By Todd Allen
This is going to sound silly, but up until 1978, the BBC didn’t put a high priority on keeping archives of their old TV series. As a result, a _lot_ of TV shows from the dawn of British television through the mid-1970s have been erased and gone missing. Roughly speaking, about 40% of the first six seasons of Doctor Who have gone missing. It’s so bad, only 6 of the 21 storylines with second Doctor Patrick Troughton have all their episodes in possession of the BBC.
Today, the BBC announced 2 previously missing episodes have surfaced:
Episode 3 of the William Hartnell adventure “Galaxy 4” and Episode 2 of Patrick Troughton’s “The Underwater Menace” were purchased by film collector Terry Burnett at a village fete near Southampton in the early 80s. He had been unaware that the canisters contained material missing from the BBC.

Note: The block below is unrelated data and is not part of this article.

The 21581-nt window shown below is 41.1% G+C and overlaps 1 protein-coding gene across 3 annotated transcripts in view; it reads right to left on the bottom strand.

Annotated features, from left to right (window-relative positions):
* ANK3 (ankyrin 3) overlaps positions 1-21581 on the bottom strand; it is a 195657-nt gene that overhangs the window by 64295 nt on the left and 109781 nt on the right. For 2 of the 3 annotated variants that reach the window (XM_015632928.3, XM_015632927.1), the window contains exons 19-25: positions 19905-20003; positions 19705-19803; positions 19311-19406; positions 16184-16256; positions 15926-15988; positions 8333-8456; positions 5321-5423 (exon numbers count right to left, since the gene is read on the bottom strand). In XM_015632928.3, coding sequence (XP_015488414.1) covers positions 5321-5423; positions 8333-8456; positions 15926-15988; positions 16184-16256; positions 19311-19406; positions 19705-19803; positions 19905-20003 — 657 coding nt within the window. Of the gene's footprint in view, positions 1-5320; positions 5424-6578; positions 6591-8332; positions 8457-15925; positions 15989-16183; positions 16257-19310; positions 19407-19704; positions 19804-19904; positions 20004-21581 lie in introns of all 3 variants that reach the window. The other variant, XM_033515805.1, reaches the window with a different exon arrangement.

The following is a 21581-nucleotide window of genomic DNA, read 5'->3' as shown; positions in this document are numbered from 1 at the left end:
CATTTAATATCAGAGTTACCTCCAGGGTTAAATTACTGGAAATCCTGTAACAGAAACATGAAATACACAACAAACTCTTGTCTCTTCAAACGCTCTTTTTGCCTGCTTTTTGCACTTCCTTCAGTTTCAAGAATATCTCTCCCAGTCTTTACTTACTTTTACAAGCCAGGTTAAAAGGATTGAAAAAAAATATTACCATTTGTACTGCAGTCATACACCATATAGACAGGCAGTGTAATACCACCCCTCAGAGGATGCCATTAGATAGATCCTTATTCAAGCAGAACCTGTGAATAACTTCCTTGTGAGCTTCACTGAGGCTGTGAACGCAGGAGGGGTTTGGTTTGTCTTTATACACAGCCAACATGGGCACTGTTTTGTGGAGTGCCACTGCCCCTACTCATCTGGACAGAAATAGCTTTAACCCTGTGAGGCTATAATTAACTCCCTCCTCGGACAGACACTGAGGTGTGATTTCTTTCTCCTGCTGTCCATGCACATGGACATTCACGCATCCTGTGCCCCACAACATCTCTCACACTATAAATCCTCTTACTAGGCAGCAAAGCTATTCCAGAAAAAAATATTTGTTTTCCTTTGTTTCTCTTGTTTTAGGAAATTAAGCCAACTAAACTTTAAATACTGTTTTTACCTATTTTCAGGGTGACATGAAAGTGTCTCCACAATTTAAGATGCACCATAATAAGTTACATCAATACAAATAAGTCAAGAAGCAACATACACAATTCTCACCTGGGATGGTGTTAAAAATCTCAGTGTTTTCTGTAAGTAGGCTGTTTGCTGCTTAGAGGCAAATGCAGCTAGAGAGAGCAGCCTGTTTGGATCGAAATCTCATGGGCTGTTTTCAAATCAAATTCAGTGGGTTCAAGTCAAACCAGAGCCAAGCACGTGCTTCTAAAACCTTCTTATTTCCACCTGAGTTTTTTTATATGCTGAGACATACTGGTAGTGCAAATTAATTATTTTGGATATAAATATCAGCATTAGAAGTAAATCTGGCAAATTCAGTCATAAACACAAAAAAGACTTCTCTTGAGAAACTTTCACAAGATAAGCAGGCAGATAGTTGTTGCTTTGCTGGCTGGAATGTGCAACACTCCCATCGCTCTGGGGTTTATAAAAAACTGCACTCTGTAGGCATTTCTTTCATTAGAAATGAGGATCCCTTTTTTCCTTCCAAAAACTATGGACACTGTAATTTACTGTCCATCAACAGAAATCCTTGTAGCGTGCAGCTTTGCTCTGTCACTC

Typically, these lost episodes are either found in the form of film prints sent overseas for syndication to countries like Australia or have been floating around in the hands of collectors for years. In fact, where did the BBC decide these episodes came from?
Research has shown that the returned episodes originated from the ABC channel in Australia. In fact, the copy of The Underwater Menace is still missing a few short sections which were removed by the Australian censors upon its original transmission Down Under. Fresh scans of the missing material have been made by the National Archives of Australia and will be incorporated into the restored episodes ahead of a DVD release.
This is the only known episode in the Galaxy 4 story to be recovered.